Byron Hill is a singer/songwriter that really needs absolutely no introduction. You have been singing along with his songs like George Strait’s “Fool Hearted Memory” for years now and more recently probably caught yourself singing his songs like Gary Allan’s “Nothin’ On But The Radio” or Joe Nichols “Size Matters.” With his new batch of songs that he presents on his new album Stay A While, Hill puts his abilities as a songwriter well on display bending between genres with relative ease. Early on in the album you get a dose of a dusty jazz feel with “More Where That Came From” as he gets your fingers snapping along. He uses his abilities in crafting a solid lyric combined with his rich voice to deliver slower paced gems like the albums title track “Stay A While,” “Once You’ve Been To The Moon” and “My Daughter’s Father,” as well as the more up-tempo cuts like the feel-good “Life’s A Ditch.” However, he doesn’t forget about his country roots as he wears his influences out on his sleeve with songs like the one that arguably stands out on this album, “Blame It On Kristofferson,” and the foot-tapping, fun filled lyrically “You Ain’t Chet Yet.” Songwriters are always a fun listen because you never really know what you are going to get. Sometimes they lean far off to a non-mainstream side of their writing, or in the case of Byron Hill and this album, he offers up a batch of soon to be huge hit songs complete with their radio ready mainstream feel.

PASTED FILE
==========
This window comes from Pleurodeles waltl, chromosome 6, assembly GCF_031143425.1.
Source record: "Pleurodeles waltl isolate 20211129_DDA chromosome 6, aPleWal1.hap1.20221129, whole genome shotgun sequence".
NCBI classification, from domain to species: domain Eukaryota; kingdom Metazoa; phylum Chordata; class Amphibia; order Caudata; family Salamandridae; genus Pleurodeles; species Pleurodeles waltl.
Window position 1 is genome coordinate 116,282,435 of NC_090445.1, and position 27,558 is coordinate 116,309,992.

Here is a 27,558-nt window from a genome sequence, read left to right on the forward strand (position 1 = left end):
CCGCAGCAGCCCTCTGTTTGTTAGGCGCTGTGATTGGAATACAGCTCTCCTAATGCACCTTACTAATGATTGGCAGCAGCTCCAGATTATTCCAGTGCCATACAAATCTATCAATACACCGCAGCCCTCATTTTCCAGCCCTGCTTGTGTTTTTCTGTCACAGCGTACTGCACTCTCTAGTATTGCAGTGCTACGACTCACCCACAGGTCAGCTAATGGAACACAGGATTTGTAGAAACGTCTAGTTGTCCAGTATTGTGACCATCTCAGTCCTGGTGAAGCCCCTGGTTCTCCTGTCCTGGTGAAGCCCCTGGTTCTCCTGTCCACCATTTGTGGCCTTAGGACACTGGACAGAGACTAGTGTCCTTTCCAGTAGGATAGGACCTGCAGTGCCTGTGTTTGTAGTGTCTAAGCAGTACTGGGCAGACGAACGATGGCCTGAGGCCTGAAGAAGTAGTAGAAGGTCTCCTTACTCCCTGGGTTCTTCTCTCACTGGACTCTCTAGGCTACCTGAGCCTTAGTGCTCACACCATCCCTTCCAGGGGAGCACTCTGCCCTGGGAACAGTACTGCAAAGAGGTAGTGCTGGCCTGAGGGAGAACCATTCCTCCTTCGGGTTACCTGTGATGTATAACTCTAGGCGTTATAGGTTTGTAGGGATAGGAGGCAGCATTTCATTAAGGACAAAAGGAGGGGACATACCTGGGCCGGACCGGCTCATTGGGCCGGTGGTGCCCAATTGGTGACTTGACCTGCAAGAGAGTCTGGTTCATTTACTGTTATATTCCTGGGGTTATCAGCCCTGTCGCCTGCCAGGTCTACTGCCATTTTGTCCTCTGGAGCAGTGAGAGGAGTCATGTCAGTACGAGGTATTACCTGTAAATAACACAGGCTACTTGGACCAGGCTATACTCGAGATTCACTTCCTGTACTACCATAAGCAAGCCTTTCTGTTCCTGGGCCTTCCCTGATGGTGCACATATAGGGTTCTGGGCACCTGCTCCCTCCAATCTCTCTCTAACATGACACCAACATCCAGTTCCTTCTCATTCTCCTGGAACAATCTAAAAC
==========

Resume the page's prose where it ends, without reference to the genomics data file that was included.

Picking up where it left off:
AMERICANA MUSIC TIMES
by Steve Circeo, Feb. 23, 2009

This is pure, soulful country music from a guy who’s been writing and performing it for years. While some of the lyrics are very clever and enjoyable, like “You Ain’t Chet Yet” and “Blame It on Kristofferson,” there are times when the lyrics fall short, like “Life’s a Ditch,” which, in its economic, if not artistic, defense, sounds like it could fit well on a Rascal Flatts record. All in all, the simple instrumentation combined with Hill’s smooth vocal performances make for a very enjoyable CD. (SC)


CLARKSVILLE NOW
– by Rob Selkow, BYRON HILL/Stay A While. Hit making songwriter deliver a dozen originals, August 9, 2011